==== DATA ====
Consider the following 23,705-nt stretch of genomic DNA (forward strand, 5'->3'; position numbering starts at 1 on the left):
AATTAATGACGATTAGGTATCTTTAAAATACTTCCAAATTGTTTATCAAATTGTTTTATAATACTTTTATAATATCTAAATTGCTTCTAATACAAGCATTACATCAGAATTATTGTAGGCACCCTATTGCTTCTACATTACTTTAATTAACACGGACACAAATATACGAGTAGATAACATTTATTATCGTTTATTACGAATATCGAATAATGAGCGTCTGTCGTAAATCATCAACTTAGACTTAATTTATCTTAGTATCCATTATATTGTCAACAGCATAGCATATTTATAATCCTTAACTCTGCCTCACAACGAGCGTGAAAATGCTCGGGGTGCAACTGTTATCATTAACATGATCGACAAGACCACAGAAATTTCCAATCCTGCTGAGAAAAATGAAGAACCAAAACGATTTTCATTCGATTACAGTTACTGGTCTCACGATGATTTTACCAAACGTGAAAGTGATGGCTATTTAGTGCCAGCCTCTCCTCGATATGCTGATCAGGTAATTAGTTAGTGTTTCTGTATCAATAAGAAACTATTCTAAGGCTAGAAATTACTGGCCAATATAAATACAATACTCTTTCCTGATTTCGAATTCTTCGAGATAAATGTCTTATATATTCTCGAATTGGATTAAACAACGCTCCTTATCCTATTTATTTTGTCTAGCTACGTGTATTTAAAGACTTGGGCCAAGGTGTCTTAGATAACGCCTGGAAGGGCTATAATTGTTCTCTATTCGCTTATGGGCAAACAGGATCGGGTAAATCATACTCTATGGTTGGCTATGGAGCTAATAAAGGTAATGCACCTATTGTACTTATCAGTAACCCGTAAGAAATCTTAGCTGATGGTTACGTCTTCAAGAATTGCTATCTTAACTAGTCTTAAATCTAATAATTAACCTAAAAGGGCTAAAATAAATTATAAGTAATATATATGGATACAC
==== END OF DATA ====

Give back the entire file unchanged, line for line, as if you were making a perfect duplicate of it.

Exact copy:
Consider the following 23,705-nt stretch of genomic DNA (forward strand, 5'->3'; position numbering starts at 1 on the left):
AATTAATGACGATTAGGTATCTTTAAAATACTTCCAAATTGTTTATCAAATTGTTTTATAATACTTTTATAATATCTAAATTGCTTCTAATACAAGCATTACATCAGAATTATTGTAGGCACCCTATTGCTTCTACATTACTTTAATTAACACGGACACAAATATACGAGTAGATAACATTTATTATCGTTTATTACGAATATCGAATAATGAGCGTCTGTCGTAAATCATCAACTTAGACTTAATTTATCTTAGTATCCATTATATTGTCAACAGCATAGCATATTTATAATCCTTAACTCTGCCTCACAACGAGCGTGAAAATGCTCGGGGTGCAACTGTTATCATTAACATGATCGACAAGACCACAGAAATTTCCAATCCTGCTGAGAAAAATGAAGAACCAAAACGATTTTCATTCGATTACAGTTACTGGTCTCACGATGATTTTACCAAACGTGAAAGTGATGGCTATTTAGTGCCAGCCTCTCCTCGATATGCTGATCAGGTAATTAGTTAGTGTTTCTGTATCAATAAGAAACTATTCTAAGGCTAGAAATTACTGGCCAATATAAATACAATACTCTTTCCTGATTTCGAATTCTTCGAGATAAATGTCTTATATATTCTCGAATTGGATTAAACAACGCTCCTTATCCTATTTATTTTGTCTAGCTACGTGTATTTAAAGACTTGGGCCAAGGTGTCTTAGATAACGCCTGGAAGGGCTATAATTGTTCTCTATTCGCTTATGGGCAAACAGGATCGGGTAAATCATACTCTATGGTTGGCTATGGAGCTAATAAAGGTAATGCACCTATTGTACTTATCAGTAACCCGTAAGAAATCTTAGCTGATGGTTACGTCTTCAAGAATTGCTATCTTAACTAGTCTTAAATCTAATAATTAACCTAAAAGGGCTAAAATAAATTATAAGTAATATATATGGATACAC